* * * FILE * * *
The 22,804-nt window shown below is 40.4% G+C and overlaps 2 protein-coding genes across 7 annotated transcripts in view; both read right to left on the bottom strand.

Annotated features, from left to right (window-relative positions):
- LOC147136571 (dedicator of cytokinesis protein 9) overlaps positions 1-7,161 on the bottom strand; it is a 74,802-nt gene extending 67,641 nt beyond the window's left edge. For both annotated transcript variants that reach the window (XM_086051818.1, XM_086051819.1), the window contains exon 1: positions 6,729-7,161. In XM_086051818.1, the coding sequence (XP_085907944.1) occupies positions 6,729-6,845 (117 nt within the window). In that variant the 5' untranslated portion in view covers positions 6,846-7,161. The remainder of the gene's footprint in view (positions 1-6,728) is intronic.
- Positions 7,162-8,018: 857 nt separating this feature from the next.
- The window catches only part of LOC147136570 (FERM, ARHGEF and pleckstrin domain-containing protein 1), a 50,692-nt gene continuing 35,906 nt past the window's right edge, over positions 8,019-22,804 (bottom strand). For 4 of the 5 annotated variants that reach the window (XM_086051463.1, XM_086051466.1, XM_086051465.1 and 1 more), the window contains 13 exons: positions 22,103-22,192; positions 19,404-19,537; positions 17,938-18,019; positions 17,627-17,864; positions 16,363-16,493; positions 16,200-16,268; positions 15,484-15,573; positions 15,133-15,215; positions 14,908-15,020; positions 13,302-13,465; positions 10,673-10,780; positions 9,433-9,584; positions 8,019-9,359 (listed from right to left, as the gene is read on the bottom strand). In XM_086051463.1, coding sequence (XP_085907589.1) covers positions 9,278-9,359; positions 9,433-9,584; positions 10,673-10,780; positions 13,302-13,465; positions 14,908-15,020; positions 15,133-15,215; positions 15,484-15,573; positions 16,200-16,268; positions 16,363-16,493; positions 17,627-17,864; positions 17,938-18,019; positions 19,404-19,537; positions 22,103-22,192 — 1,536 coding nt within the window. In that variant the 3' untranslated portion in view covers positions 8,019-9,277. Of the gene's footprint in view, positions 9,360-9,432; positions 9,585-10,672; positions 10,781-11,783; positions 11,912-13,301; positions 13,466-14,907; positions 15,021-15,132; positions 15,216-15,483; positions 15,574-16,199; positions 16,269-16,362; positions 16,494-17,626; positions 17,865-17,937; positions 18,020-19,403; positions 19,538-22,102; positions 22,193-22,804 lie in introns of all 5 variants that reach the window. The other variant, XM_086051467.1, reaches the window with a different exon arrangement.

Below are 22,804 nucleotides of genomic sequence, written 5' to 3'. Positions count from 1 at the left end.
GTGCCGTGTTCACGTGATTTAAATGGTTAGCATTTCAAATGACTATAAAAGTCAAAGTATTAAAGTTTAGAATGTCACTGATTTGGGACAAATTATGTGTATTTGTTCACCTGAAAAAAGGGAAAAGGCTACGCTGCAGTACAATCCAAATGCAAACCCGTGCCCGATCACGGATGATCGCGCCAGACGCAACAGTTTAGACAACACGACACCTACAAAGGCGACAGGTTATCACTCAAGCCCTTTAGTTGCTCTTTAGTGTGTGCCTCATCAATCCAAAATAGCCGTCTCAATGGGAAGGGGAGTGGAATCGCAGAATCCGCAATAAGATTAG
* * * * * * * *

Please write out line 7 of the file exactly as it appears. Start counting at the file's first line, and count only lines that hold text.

GTGCCGTGTTCACGTGATTTAAATGGTTAGCATTTCAAATGACTATAAAAGTCAAAGTATTAAAGTTTAGAATGTCACTGATTTGGGACAAATTATGTGTATTTGTTCACCTGAAAAAAGGGAAAAGGCTACGCTGCAGTACAATCCAAATGCAAACCCGTGCCCGATCACGGATGATCGCGCCAGACGCAACAGTTTAGACAACACGACACCTACAAAGGCGACAGGTTATCACTCAAGCCCTTTAGTTGCTCTTTAGTGTGTGCCTCATCAATCCAAAATAGCCGTCTCAATGGGAAGGGGAGTGGAATCGCAGAATCCGCAATAAGATTAG